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Iran's President Hits Back At Parliament In Budget Row


Critics accuse President Mahmud Ahmadinejad of squandering the windfall oil revenue Iran earned when crude prices were soaring, leaving it more vulnerable in times of need.

Critics accuse President Mahmud Ahmadinejad of squandering the windfall oil revenue Iran earned when crude prices were soaring, leaving it more vulnerable in times of need.

TEHRAN (Reuters) -- Iranian President Mahmud Ahmadinejad has accused parliament of violating the constitution after it rejected a key plank of his subsidy reform plan, in a widening economic policy row ahead of a presidential election.

Ahmadinejad, a conservative politician expected to run for a second four-year term in the June election, made the accusation in a letter to parliament speaker Ali Larijani, Iranian media reported.

In the letter, Ahmadinejad said parliament had "violated some articles in the constitutional law in dealing with his proposed budget," the official IRNA news agency said.

The assembly voted on March 9 to throw out of the 2009/10 budget bill a clause that would overhaul Iran's system of hefty subsidies, with lawmakers arguing it would further stoke inflation in the world's fourth-largest oil producer.

It later approved the budget, but without including the government's $19 billion subsidy reform plan, Iran's state Press TV reported on its website. The bill still needs to be approved by a powerful legislative watchdog body, the Guardians Council.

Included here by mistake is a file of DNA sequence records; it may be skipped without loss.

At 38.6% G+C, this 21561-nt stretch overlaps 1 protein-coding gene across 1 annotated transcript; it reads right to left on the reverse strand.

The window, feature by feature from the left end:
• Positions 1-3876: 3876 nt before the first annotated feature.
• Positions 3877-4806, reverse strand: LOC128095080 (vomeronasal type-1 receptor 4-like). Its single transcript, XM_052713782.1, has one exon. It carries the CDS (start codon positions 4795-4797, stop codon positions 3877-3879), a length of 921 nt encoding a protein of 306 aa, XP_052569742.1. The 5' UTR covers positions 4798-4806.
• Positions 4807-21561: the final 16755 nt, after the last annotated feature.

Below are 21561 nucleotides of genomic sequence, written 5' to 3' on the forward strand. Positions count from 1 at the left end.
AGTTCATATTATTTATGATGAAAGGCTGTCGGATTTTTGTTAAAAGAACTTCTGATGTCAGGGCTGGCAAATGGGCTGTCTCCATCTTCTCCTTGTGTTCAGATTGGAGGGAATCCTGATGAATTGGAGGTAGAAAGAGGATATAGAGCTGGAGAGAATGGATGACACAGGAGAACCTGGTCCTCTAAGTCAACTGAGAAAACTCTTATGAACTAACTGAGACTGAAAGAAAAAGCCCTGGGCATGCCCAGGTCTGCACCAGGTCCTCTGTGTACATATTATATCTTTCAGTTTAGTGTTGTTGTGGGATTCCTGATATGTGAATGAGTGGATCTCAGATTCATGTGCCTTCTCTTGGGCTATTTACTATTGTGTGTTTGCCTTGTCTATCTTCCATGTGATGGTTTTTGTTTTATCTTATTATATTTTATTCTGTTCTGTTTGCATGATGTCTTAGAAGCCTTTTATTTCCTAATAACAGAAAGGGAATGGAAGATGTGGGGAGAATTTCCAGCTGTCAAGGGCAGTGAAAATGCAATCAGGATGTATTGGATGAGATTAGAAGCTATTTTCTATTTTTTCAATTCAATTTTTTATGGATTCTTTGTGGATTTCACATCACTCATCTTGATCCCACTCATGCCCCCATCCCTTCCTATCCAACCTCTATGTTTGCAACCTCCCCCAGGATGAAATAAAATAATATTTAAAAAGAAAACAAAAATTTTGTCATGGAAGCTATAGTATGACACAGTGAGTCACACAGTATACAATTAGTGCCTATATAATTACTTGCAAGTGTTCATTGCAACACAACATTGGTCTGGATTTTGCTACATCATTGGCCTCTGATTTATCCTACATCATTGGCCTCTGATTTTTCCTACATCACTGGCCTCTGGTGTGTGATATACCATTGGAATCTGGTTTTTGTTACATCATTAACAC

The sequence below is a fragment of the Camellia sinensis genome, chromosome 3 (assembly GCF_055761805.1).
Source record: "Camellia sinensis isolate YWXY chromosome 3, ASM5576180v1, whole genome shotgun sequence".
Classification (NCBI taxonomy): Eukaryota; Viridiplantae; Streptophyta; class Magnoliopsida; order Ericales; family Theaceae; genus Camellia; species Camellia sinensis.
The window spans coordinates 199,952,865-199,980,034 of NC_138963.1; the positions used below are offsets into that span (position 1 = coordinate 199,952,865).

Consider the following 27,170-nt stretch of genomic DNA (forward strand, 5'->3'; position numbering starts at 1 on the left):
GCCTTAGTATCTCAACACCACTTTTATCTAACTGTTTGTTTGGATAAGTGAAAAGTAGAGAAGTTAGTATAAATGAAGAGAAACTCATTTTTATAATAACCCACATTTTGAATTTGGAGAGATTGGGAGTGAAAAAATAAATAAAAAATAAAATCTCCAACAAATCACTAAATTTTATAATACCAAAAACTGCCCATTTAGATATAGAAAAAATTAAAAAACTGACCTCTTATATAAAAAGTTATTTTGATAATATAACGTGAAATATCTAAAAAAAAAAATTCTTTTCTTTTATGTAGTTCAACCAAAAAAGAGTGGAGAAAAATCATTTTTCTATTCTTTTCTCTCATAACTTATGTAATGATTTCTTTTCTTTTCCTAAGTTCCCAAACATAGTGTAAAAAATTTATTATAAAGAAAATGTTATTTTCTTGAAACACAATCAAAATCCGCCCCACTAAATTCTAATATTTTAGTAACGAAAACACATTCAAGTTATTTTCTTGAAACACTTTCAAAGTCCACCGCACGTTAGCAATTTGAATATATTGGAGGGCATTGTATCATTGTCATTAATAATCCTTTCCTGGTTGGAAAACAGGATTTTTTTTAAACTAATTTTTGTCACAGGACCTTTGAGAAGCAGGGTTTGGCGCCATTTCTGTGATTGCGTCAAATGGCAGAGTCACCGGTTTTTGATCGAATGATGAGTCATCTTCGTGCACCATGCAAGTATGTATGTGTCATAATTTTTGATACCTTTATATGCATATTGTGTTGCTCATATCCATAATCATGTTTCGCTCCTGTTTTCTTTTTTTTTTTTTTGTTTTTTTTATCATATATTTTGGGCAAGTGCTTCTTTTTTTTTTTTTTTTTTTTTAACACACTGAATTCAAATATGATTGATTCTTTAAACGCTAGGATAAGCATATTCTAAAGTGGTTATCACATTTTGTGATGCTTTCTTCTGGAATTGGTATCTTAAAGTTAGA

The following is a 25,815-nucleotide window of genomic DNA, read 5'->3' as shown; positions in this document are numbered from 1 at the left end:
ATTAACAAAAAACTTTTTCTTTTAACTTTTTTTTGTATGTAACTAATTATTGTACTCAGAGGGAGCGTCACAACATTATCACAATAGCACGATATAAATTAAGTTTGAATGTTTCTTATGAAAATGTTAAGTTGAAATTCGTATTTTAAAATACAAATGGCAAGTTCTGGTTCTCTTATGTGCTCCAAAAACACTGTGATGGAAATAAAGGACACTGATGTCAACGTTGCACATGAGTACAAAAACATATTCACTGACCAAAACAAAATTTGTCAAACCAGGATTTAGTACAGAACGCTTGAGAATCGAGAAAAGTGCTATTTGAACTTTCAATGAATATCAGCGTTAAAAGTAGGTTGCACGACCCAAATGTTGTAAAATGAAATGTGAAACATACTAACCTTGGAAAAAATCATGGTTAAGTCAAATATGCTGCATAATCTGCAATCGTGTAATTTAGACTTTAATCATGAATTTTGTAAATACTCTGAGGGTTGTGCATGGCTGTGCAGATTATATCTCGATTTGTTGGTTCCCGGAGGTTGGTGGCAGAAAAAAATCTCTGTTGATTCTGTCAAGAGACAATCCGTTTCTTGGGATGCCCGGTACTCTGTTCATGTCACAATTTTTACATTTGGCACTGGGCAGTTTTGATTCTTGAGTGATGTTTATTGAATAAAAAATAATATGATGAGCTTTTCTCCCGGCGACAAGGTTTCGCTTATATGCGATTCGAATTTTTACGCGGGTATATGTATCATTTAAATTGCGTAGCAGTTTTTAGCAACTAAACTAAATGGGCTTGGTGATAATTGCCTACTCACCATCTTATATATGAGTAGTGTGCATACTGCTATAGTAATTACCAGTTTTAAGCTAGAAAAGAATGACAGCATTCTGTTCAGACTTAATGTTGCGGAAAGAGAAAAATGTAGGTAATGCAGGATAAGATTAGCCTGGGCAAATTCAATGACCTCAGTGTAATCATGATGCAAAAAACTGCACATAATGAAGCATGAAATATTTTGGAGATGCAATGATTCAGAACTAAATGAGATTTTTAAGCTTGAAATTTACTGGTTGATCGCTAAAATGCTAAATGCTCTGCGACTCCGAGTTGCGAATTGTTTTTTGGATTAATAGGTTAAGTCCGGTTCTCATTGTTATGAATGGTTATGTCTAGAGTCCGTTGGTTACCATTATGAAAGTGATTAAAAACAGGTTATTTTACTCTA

Ahmadinejad believed the assembly had gone too far in making those changes to his budget proposal, media reported, but parliament's deputy speaker Mohammad Bahonar said it had acted within its powers.

Larijani, a conservative rival of the president, also rejected Ahmadinejad's criticism in a letter to him.

"The Guardians Council is exclusively authorized to identify violations of the constitution and the interference of the president is illegal," IRNA quoted Larijani's letter as saying.

Critics say the government's plan to hike energy and utility prices and compensate low-income families with direct cash payments would only add to double-digit inflation at a time of plunging oil prices and growing economic woes.

They accuse Ahmadinejad of squandering the windfall oil revenue Iran earned when crude prices were soaring, leaving it more vulnerable in times of need, such as now.

Ahmadinejad argues his plan would help "implement justice and remove discrimination" and that change was needed more urgently now that crude has fallen by around $100 a barrel from July's peak of $147, hitting Iran's main source of revenue.

His main rival in the June 12 election had been expected to be reformist former President Mohammad Khatami, who oversaw a thaw in relations with the West during his 1997-2005 tenure. But reports have emerged that Khatami has decided to withdraw his candidacy and would back another moderate in the presidency race, without naming him. Former Prime Minister Mirhossein Musavi is another reformist candidate.

Iran's ties with the West have deteriorated again under Ahmadinejad, partly because of his fiery anti-Western speeches. New U.S. President Barack Obama has offered to extend a hand of peace to the Islamic republic if it "unclenches its fist."

Analysts say the outcome of the election could hinge on whether Ahmadinejad retains the support of Khamenei, Iran's top authority, who has publicly praised the president.
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